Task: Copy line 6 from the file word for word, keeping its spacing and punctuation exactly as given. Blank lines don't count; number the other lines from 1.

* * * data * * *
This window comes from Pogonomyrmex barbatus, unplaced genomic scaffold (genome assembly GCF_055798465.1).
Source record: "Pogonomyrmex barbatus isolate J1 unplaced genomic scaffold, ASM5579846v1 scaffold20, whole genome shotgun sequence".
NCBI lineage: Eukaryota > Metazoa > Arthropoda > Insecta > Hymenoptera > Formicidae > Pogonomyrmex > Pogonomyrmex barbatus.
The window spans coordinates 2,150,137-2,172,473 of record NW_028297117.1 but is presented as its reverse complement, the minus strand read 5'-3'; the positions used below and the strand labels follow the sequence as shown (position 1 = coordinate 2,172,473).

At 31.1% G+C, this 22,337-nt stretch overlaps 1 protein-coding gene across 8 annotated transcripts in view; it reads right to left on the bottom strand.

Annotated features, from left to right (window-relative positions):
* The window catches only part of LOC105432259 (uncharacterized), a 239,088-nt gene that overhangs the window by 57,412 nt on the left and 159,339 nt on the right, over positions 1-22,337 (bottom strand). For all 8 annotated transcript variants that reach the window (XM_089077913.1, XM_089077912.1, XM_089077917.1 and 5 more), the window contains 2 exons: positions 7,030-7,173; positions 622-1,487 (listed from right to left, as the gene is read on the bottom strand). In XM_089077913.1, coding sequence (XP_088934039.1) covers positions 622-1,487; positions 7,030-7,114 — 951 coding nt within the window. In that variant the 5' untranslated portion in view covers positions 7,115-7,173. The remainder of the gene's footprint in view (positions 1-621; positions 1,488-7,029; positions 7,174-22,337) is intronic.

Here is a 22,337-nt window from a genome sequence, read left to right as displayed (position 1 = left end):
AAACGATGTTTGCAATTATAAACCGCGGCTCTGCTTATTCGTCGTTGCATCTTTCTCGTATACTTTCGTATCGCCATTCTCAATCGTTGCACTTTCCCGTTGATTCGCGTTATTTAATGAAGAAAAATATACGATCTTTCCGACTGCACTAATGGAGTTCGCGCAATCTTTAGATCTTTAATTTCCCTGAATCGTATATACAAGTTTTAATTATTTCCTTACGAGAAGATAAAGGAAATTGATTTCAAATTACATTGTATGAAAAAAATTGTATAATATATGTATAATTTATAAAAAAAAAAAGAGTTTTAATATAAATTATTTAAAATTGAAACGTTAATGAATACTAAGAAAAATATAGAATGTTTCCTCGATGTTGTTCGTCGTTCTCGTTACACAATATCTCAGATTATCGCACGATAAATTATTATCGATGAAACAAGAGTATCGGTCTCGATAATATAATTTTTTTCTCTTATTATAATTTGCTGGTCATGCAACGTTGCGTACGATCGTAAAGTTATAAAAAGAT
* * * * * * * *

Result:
Annotated features, from left to right (window-relative positions):